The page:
But at least I now know that it's probably a bad idea to use strange, old, green glassware for serving food and drinks. 

3.  I can open up the magazine and vicariously experience 30 minutes in which I have unlimited time and funds, and no small children.
Not Shown:  cat, toddlers, house-guests, cleaning crew, staff.....
Martha sells an idea.  The idea that those beautiful house and home moments can be yours.  Moments that have proven the worth of every mother and wife in every holiday ad for the past 150 years.  It's housewife porn, more compelling then any Playgirl or romance novel.

My little space might have stuff my kids spread all over the floor, finger marks in the cake frosting, and crayon masterpieces on the walls.  Despite my best efforts, there's going to be a cheerio or two discovered in a strange location.  My linens are not ironed. We ate box macaroni and cheese for lunch...again. 

Then, I put my kids to bed.  I shovel up the stuff that goes in their room that didn't make it in before bed, and drop it off by their door, and pretend I don't see the laundry waiting to be folded.  I light a candle, run a bubble bath, and escape into the world of Living, where my perfectly clean and decorated someday home greets me with open arms...and dinner is already on the table.

2.   You can always trust the pictures to be excellent.

 ..the actual directions, not so much.

Exhibit A

I know I'm not the first person to have a Martha craft blow up in my face.  There's probably an entire website somewhere devoted to the humorous results.  For me, the most resounding failure so far has been the above sundress.  I saw it, and could immediately picture it on my little girl, her hair whipping in the breeze as she giggled and ran along the beach, looking at seashells and squealing as the waves washed in.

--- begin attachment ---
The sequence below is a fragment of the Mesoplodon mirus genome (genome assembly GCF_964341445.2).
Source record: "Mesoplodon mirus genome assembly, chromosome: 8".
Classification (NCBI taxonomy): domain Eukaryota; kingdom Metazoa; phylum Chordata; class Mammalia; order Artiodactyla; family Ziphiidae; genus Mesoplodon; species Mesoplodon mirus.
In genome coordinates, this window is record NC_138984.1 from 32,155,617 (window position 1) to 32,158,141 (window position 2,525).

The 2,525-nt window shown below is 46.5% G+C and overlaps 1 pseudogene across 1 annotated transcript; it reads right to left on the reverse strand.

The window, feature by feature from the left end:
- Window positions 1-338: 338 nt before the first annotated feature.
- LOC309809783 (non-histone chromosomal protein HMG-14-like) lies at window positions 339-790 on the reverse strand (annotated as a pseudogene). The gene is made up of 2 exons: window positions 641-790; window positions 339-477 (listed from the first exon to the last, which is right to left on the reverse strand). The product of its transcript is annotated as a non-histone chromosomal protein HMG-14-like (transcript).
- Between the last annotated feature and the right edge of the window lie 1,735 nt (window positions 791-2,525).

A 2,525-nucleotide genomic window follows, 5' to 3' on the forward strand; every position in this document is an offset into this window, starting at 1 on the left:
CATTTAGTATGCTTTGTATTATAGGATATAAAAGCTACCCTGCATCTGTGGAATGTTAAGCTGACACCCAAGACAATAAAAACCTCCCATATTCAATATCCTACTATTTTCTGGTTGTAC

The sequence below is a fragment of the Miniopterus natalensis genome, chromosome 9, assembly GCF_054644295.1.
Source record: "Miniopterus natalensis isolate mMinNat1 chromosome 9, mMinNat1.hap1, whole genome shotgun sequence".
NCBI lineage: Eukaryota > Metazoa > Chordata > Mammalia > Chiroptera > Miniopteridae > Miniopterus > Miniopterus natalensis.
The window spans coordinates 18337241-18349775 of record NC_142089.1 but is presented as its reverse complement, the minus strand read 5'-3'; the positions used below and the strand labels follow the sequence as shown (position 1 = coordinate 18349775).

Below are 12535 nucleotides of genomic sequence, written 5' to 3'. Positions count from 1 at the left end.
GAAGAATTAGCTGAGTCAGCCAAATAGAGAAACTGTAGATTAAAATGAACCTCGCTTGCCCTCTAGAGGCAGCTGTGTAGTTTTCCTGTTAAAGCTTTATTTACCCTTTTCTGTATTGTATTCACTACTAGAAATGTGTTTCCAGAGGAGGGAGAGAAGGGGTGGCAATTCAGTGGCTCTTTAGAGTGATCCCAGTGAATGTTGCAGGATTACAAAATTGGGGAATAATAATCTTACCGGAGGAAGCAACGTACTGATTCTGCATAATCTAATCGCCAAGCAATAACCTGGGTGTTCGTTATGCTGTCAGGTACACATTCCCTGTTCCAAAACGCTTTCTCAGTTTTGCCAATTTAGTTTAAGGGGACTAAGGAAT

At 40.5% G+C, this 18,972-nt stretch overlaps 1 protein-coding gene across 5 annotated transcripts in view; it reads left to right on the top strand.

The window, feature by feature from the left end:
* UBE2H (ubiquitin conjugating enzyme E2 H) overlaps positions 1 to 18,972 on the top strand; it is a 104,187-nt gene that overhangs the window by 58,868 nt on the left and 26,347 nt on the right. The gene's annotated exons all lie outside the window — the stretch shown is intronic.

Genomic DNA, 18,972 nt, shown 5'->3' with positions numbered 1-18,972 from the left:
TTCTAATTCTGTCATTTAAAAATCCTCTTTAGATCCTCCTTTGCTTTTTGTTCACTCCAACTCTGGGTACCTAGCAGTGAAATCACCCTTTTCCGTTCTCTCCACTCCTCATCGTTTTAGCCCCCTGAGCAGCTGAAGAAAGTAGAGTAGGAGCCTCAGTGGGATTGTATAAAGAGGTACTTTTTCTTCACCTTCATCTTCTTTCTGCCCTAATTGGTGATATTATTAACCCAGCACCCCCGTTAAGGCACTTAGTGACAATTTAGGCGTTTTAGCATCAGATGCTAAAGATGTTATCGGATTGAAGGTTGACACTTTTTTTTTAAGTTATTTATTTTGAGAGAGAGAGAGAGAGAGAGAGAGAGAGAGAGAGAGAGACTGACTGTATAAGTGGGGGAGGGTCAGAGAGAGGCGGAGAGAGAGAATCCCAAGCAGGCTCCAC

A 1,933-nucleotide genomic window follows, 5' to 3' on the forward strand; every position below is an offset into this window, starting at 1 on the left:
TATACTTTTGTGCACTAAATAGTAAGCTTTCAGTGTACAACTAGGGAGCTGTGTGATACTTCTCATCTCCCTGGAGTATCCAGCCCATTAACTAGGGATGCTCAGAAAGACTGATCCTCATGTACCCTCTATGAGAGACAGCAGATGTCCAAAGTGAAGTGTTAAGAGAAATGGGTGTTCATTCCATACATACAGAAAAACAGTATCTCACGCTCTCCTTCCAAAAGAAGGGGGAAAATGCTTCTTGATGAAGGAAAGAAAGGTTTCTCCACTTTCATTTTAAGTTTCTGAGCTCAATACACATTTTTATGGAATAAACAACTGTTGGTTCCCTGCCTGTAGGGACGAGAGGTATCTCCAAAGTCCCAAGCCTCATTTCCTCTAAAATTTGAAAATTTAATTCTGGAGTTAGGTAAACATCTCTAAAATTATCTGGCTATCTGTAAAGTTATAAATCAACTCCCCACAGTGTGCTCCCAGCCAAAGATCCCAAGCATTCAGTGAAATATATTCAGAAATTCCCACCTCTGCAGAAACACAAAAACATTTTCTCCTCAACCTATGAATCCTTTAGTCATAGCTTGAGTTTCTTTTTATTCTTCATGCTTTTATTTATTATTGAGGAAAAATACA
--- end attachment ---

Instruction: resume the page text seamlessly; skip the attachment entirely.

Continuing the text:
I planned.  I watched the episode on TV, and read the instructions online.  I watched other, similar videos.  I triple checked all my numbers.  The time came to sew the elastic, creating the smocking....

It wouldn't gather.  I unstitched the whole darn thing three times and tried again.  Nothing. 

The cute fabric in browns and peaches, with a Japanese fan pattern and blue and turquoise accents is still sitting in my fabric box, waiting to see the sun again.

And yes, I blame Martha.  

1.    Whatever Martha is a gateway drug.

For my generation, this is how it all begins.  I discovered Whatever Martha on accident.  It came on right after Iron Chef one night, and I was hooked.  I thought Jennifer was cute and was amused by the ways Alexis uncannily mirrors her mother, even in the depths of mocking her, or whining about her baked-good deprived childhood.  The stereotypical couch psychologist would have a field day.  The crafts, too, captured my interest.  Every train wreck, every "what was she thinking wearing THAT?", every "Wow, that was rude".

At this point, it can go one of two ways, you either realize that Martha pays her daughter to make fun of her on radio and television, and that Jennifer is none other then the daughter of the chairman of the Martha Stewart Empire, and back away slowly from the sheer, mind-boggling dysfunctionality of the entire concept, or, you find yourself arguing out loud with your TV, because that cigar box project is actually kinda cute.


Post a Comment